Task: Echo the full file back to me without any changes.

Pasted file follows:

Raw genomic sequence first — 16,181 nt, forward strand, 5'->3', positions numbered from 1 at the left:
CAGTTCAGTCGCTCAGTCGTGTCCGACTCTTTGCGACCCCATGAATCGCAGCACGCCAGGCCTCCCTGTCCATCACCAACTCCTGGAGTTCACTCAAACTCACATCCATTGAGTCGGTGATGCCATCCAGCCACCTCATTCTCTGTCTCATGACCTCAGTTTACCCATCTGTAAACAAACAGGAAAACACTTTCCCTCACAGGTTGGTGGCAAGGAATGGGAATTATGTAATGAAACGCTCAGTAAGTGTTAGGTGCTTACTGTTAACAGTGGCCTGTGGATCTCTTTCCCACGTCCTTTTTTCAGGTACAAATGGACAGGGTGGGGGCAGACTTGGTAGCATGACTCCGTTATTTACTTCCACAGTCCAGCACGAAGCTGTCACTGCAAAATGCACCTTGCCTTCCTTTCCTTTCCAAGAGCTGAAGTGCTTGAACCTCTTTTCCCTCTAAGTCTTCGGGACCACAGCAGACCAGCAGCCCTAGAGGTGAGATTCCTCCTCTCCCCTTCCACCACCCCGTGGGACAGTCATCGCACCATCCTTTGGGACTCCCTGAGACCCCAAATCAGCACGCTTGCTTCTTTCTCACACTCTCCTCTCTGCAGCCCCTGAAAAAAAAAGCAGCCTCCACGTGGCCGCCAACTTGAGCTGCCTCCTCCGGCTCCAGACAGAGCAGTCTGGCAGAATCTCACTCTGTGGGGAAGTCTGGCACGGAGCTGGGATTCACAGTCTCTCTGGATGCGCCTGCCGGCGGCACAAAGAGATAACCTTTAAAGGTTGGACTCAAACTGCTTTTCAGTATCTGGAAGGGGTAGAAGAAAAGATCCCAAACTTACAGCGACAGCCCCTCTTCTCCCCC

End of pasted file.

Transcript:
Raw genomic sequence first — 16,181 nt, forward strand, 5'->3', positions numbered from 1 at the left:
CAGTTCAGTCGCTCAGTCGTGTCCGACTCTTTGCGACCCCATGAATCGCAGCACGCCAGGCCTCCCTGTCCATCACCAACTCCTGGAGTTCACTCAAACTCACATCCATTGAGTCGGTGATGCCATCCAGCCACCTCATTCTCTGTCTCATGACCTCAGTTTACCCATCTGTAAACAAACAGGAAAACACTTTCCCTCACAGGTTGGTGGCAAGGAATGGGAATTATGTAATGAAACGCTCAGTAAGTGTTAGGTGCTTACTGTTAACAGTGGCCTGTGGATCTCTTTCCCACGTCCTTTTTTCAGGTACAAATGGACAGGGTGGGGGCAGACTTGGTAGCATGACTCCGTTATTTACTTCCACAGTCCAGCACGAAGCTGTCACTGCAAAATGCACCTTGCCTTCCTTTCCTTTCCAAGAGCTGAAGTGCTTGAACCTCTTTTCCCTCTAAGTCTTCGGGACCACAGCAGACCAGCAGCCCTAGAGGTGAGATTCCTCCTCTCCCCTTCCACCACCCCGTGGGACAGTCATCGCACCATCCTTTGGGACTCCCTGAGACCCCAAATCAGCACGCTTGCTTCTTTCTCACACTCTCCTCTCTGCAGCCCCTGAAAAAAAAAGCAGCCTCCACGTGGCCGCCAACTTGAGCTGCCTCCTCCGGCTCCAGACAGAGCAGTCTGGCAGAATCTCACTCTGTGGGGAAGTCTGGCACGGAGCTGGGATTCACAGTCTCTCTGGATGCGCCTGCCGGCGGCACAAAGAGATAACCTTTAAAGGTTGGACTCAAACTGCTTTTCAGTATCTGGAAGGGGTAGAAGAAAAGATCCCAAACTTACAGCGACAGCCCCTCTTCTCCCCC